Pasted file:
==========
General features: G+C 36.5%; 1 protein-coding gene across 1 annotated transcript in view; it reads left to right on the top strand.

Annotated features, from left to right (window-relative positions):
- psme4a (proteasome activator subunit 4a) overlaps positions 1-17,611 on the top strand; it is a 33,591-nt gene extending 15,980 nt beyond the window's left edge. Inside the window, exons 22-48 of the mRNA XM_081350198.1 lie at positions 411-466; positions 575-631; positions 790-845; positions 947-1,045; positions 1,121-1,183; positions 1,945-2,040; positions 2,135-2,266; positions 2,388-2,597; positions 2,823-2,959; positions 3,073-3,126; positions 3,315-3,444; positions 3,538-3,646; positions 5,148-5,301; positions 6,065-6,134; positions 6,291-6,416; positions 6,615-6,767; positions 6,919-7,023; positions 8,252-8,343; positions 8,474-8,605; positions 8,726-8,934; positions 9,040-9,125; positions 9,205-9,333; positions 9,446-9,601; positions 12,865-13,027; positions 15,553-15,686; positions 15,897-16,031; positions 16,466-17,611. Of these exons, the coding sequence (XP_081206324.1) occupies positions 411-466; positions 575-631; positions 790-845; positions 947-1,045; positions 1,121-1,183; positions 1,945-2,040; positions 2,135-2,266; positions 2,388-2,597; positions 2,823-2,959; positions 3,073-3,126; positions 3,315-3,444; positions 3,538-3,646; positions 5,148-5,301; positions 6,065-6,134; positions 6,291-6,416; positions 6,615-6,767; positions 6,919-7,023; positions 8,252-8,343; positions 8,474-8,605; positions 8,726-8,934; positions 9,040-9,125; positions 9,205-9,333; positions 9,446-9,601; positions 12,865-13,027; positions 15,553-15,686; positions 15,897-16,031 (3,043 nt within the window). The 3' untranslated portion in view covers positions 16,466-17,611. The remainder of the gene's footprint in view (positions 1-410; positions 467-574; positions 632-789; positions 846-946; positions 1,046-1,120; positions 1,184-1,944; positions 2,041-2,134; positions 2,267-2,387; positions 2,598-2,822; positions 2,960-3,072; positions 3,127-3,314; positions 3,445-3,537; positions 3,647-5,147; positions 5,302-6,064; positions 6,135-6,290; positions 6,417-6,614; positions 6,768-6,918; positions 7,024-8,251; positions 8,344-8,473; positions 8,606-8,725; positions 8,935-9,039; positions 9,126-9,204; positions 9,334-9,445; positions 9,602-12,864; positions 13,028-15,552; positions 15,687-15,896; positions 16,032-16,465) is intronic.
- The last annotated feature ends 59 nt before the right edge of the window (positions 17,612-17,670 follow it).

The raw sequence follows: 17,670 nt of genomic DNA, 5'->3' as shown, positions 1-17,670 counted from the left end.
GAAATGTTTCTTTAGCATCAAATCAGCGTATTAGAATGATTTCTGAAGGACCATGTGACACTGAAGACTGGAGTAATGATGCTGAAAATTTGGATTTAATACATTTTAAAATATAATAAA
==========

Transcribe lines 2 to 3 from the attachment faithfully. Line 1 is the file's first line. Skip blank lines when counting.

Annotated features, from left to right (window-relative positions):
- psme4a (proteasome activator subunit 4a) overlaps positions 1-17,611 on the top strand; it is a 33,591-nt gene extending 15,980 nt beyond the window's left edge. Inside the window, exons 22-48 of the mRNA XM_081350198.1 lie at positions 411-466; positions 575-631; positions 790-845; positions 947-1,045; positions 1,121-1,183; positions 1,945-2,040; positions 2,135-2,266; positions 2,388-2,597; positions 2,823-2,959; positions 3,073-3,126; positions 3,315-3,444; positions 3,538-3,646; positions 5,148-5,301; positions 6,065-6,134; positions 6,291-6,416; positions 6,615-6,767; positions 6,919-7,023; positions 8,252-8,343; positions 8,474-8,605; positions 8,726-8,934; positions 9,040-9,125; positions 9,205-9,333; positions 9,446-9,601; positions 12,865-13,027; positions 15,553-15,686; positions 15,897-16,031; positions 16,466-17,611. Of these exons, the coding sequence (XP_081206324.1) occupies positions 411-466; positions 575-631; positions 790-845; positions 947-1,045; positions 1,121-1,183; positions 1,945-2,040; positions 2,135-2,266; positions 2,388-2,597; positions 2,823-2,959; positions 3,073-3,126; positions 3,315-3,444; positions 3,538-3,646; positions 5,148-5,301; positions 6,065-6,134; positions 6,291-6,416; positions 6,615-6,767; positions 6,919-7,023; positions 8,252-8,343; positions 8,474-8,605; positions 8,726-8,934; positions 9,040-9,125; positions 9,205-9,333; positions 9,446-9,601; positions 12,865-13,027; positions 15,553-15,686; positions 15,897-16,031 (3,043 nt within the window). The 3' untranslated portion in view covers positions 16,466-17,611. The remainder of the gene's footprint in view (positions 1-410; positions 467-574; positions 632-789; positions 846-946; positions 1,046-1,120; positions 1,184-1,944; positions 2,041-2,134; positions 2,267-2,387; positions 2,598-2,822; positions 2,960-3,072; positions 3,127-3,314; positions 3,445-3,537; positions 3,647-5,147; positions 5,302-6,064; positions 6,135-6,290; positions 6,417-6,614; positions 6,768-6,918; positions 7,024-8,251; positions 8,344-8,473; positions 8,606-8,725; positions 8,935-9,039; positions 9,126-9,204; positions 9,334-9,445; positions 9,602-12,864; positions 13,028-15,552; positions 15,687-15,896; positions 16,032-16,465) is intronic.